Weina: I think that the school system should promote competition to strive for your best but not to compete with one another and backstab one another [so that] there's so much pressure on you that high school is a miserable experience.
Andrew: I really don't know -- Palmetto and Krop are two schools from the county that my school can't stand. And the reason for that is there is so much negative connotation.
I'm so sorry that you guys have had such a horrible experience, but we didn't have that much competition -- except for the No. 1 and No. 2 -- so far as "I wouldn't help you with your homework." I think it's ridiculous.
Andrew, 18, graduated from Hialeah High this year and was 26th in a class of 887 students. He was the Silver Knight winner in the Journalism category. Andrew, who was 14 when his mother died of breast cancer, was honored recently by United Way, in large part because he collected thousands of dollars for the American Cancer Society. He also founded Teens Against Cancer and promoted the Relay for Life fundraiser. Besides being managing editor of his school yearbook, Andrew was president of the National Honor Society, vice president of the Key Club and a member of Quill and Scroll and the Law Club. He is headed to the University of Florida.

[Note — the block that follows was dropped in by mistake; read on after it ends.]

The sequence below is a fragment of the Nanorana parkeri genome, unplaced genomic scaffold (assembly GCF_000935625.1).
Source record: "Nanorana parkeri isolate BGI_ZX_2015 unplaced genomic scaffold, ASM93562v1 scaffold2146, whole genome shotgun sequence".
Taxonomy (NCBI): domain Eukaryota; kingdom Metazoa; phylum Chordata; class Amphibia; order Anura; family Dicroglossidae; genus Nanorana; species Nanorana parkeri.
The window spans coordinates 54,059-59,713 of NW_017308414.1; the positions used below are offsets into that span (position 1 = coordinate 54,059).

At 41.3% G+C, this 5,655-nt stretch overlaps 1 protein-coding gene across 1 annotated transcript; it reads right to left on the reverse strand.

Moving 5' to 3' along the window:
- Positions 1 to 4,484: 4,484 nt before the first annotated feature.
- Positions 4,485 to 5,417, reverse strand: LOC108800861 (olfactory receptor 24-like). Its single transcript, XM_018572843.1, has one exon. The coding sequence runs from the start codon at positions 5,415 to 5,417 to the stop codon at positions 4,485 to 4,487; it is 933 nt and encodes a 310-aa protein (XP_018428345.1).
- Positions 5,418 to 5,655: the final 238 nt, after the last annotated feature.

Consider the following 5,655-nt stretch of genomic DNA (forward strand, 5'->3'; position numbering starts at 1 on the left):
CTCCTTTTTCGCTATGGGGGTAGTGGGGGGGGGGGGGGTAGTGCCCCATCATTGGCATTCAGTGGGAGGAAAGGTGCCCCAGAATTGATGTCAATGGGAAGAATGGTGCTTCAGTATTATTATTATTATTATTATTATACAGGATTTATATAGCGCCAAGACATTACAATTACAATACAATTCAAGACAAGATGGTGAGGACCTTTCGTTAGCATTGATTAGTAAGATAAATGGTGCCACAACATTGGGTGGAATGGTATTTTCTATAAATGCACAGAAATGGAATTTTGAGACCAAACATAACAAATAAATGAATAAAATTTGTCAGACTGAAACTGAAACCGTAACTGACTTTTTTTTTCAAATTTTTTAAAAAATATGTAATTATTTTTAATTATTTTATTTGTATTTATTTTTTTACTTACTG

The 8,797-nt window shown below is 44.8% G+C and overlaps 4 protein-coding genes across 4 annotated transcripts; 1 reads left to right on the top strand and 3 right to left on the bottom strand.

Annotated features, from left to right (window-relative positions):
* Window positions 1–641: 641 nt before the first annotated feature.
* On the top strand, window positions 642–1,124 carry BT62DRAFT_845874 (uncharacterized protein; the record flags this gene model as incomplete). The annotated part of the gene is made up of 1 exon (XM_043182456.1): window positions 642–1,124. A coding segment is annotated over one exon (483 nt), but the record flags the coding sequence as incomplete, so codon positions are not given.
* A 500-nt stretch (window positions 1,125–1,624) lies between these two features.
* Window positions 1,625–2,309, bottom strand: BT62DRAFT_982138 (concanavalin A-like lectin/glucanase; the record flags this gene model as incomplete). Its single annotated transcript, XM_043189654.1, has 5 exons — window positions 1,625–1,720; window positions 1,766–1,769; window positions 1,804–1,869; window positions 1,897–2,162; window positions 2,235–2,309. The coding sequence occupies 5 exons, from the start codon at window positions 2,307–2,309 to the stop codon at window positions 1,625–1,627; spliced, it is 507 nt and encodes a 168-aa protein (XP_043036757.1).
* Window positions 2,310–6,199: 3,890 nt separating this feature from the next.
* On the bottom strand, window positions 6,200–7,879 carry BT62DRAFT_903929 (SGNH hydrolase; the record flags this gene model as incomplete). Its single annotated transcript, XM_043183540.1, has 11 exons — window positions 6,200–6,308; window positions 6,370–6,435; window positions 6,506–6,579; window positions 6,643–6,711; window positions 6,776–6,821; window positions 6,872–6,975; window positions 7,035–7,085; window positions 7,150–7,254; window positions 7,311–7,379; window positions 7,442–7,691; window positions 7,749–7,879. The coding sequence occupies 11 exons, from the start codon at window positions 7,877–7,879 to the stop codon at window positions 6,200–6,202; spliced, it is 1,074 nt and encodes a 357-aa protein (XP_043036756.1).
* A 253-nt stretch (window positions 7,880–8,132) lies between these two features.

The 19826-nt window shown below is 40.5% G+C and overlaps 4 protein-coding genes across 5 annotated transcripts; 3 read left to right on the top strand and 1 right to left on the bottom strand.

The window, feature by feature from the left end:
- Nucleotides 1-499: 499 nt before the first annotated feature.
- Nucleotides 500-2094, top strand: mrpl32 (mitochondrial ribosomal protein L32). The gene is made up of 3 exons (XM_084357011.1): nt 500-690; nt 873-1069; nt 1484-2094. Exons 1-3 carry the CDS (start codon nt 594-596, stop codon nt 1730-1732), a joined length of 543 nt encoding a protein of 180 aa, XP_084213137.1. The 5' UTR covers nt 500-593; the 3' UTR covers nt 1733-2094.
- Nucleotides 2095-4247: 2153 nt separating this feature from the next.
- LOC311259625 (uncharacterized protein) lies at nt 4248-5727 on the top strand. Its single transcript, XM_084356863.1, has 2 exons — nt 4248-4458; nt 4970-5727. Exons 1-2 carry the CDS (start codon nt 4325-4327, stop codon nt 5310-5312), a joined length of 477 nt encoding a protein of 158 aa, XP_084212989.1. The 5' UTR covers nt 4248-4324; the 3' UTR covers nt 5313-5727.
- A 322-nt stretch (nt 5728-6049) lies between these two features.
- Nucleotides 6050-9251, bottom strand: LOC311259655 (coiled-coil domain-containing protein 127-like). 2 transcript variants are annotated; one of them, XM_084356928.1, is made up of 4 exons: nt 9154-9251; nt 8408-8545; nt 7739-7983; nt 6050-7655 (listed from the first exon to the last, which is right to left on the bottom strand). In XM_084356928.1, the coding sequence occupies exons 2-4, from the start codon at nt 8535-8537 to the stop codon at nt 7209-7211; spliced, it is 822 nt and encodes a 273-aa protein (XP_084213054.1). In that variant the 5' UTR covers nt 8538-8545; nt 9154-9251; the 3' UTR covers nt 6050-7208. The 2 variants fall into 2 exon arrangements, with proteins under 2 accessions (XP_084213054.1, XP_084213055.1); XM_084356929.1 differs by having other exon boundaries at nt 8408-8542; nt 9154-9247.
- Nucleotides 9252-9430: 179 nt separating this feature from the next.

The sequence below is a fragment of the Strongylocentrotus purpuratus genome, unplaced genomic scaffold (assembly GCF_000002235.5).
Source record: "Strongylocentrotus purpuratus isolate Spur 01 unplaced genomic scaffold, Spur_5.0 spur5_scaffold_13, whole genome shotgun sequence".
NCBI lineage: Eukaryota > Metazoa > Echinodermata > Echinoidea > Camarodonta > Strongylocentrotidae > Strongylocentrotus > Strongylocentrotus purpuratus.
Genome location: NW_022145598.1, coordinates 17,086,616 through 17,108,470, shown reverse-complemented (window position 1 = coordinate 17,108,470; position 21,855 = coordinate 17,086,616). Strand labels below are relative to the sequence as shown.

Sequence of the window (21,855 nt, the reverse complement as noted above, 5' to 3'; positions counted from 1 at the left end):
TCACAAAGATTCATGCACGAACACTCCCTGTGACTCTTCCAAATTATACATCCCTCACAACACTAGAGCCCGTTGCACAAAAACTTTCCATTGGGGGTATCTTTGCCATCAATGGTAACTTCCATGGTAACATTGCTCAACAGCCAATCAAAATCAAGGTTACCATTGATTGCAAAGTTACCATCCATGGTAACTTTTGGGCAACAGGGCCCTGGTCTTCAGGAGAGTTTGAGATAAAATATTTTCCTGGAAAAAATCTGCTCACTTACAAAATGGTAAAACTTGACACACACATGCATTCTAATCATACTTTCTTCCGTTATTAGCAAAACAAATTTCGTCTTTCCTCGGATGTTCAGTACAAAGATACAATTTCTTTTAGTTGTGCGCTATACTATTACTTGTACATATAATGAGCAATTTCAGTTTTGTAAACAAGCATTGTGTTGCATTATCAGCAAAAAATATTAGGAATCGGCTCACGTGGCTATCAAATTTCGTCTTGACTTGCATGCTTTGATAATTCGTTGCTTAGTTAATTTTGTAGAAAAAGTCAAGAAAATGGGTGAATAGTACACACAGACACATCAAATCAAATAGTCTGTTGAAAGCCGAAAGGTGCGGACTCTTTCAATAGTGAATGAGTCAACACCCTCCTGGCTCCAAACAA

Quote: "I don't think there are many that had more fun than me. I feel I was pretty well-rounded."
Rebecca, 19, from Palmetto Bay, graduated last year from Miami Palmetto Senior High, 24th in a class of more than 700. She now attends Bryn Mawr College in Pennsylvania, where a social honor code prohibits students from discussing grades. At Palmetto, she was editor-in-chief of the student newspaper during her senior year. She also wrote a column for Miami Herald Neighbors called "Report Card" that focused on education issues from a student's point of view, and she received an honorable-mention award in the Silver Knights in the Journalism category.
Quote: "One of the huge reasons why I chose Bryn Mawr because it's the anti-high school. It is so anti-Palmetto in that I'm not competing against any of my classmates. Ever. I'm competing against myself until I graduate."
Weina, 18, recently graduated from Dr. Michael M. Krop Senior High School near North Miami Beach as salutatorian in a class of 841. At Harvard this fall, she plans to pursue her interests in computer science, medicine and business. Weina, who lives in the North Miami Beach area, is a 2007 Growing UP CEO Winner. She is also a Silver Knight winner in the New Media category.